The COVID-19 Pandemic has disrupted our lives. In recent times many debate whether or not exams should take place. For us to come out of this pandemic stronger, they should.
Let us start with some numbers for context.
India produces 1.5 million engineers and 30,000 medical graduates each year. Our industry revolves around these numbers. Cancelling a whole year by not keeping exams, will reduce production in an already faltering industry.
On average, 26.5 million students enroll in Indian colleges every year. Cancelling exams or postponing them indefinitely wastes a whole academic school year. It also increases strain upon the students as they keep preparing for an exam that no one knows will even take place or not. It’s a student’s worst nightmare.
This also increases strain on the next academic year. The competition for seats will be even higher. Say, there are 100 seats in an engineering college and 200 students compete for them. But, the backlog created by the previous year, would mean that 400 students will now compete for those 100 seats.
Not holding exams will be a waste of human resource. This will affect production as well as increase strain on our educational institutions.
Offline exams are not an option. With 3.3 million cases already, social distancing is our only hope. And it cannot be observed with 20 students sitting in one room together. Even if we figure out ways to ensure that students sit at a distance, the entry and exit points remain potential hazards.
Then there is the problem of transportation. Millions of people all over India depend on public transport. Without it, they can’t get to their exam centers. Even if public transport restarts, social distancing measures in busses will be a difficult task.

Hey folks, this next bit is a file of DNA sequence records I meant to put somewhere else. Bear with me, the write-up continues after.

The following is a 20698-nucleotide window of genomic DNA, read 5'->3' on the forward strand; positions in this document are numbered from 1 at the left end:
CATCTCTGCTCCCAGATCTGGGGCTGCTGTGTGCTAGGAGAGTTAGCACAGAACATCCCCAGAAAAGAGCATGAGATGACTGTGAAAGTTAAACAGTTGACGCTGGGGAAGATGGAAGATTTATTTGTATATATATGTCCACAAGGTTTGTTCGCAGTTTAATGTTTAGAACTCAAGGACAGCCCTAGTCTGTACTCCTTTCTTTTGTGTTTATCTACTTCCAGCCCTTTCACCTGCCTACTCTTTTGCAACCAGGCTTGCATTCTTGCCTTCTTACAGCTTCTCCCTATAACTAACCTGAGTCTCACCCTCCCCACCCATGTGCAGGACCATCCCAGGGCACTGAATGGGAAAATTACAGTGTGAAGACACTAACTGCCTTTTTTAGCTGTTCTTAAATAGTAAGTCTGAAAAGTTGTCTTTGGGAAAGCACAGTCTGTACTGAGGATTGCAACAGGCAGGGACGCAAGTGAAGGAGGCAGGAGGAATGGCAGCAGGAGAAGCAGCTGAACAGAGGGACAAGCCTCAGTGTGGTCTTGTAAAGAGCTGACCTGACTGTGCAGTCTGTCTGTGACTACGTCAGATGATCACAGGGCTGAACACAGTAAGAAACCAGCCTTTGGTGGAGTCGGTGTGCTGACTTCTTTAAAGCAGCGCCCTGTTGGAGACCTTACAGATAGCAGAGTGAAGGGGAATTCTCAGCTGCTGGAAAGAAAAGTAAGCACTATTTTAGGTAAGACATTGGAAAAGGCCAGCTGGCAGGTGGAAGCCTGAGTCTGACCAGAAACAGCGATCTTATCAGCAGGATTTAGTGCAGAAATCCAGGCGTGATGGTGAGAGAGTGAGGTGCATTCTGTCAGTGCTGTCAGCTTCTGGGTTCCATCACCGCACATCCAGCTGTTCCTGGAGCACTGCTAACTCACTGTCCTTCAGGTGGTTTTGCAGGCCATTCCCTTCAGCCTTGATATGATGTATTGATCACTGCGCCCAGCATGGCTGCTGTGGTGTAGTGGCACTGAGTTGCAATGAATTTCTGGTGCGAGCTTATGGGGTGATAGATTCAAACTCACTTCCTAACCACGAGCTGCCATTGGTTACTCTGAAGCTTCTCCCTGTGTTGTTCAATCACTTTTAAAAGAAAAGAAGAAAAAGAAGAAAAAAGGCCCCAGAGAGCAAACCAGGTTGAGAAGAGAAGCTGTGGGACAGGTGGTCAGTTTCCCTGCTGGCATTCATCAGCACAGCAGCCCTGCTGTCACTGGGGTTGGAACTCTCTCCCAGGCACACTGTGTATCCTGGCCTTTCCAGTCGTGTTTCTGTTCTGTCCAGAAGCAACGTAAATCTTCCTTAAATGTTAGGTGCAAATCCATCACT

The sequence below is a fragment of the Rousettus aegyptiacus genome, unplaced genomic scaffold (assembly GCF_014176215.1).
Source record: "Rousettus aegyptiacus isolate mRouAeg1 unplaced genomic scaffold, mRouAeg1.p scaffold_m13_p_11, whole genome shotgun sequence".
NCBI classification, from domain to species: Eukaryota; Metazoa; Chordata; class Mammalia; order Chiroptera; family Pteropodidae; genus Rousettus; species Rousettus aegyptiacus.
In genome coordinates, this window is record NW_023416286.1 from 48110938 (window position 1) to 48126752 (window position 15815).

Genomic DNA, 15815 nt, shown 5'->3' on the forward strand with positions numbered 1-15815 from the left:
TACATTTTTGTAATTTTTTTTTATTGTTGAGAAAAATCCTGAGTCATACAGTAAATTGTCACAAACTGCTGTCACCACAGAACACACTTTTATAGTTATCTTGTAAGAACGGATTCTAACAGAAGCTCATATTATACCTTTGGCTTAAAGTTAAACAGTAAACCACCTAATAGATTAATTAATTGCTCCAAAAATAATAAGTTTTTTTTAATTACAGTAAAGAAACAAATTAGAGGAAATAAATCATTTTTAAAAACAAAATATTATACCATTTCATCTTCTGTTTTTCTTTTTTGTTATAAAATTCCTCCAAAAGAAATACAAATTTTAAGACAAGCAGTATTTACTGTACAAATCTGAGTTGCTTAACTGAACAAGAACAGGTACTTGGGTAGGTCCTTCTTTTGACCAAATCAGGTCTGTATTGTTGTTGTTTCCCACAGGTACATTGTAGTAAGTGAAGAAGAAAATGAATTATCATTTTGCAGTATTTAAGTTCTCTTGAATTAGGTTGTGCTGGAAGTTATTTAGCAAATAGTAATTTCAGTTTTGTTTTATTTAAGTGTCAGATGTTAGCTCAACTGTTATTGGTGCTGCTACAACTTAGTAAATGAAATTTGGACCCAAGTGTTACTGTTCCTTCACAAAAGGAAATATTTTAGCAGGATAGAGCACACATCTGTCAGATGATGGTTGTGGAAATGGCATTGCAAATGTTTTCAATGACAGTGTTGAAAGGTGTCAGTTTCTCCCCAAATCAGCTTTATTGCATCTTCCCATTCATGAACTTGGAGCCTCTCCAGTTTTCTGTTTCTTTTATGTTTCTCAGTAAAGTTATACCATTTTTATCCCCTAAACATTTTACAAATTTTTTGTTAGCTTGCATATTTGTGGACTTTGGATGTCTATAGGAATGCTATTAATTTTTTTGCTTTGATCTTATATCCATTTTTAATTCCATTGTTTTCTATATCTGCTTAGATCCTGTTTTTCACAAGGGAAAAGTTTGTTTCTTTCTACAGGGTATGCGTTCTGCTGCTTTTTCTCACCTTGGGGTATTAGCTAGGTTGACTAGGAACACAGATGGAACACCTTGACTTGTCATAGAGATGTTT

The solution is to postpone exams for a target period, like three months. And instead of waiting for the situation to calm down, we mitigate the problems that stop us from conducting examinations in the first place.
Online exams are key. While this is a feasible option for the urban sector, what about the rural sector? The rural sector faces 2 major problems. One is the inaccessibility of online infrastructure and a stable internet connection. The second is the unavailability of transport to go to exam centers as mentioned earlier.
The govt. should plan properly in the next three months. The Internet can be made a basic human right for all, as has been done in Finland. Community centers can be set up in villages where the residents pool together whatever technology they have, along with government aid. Instead of an exam where all students sit together and write it, the examination can be conducted in batches. In such a way, we can overcome the lack of technology and the internet.
There are also many easy-to-implement technological processes to prevent cheating in such exams.
The argument is no longer if exams should be held or not, but how they should be held. We should, as a country work together and ensure a stable future for all students.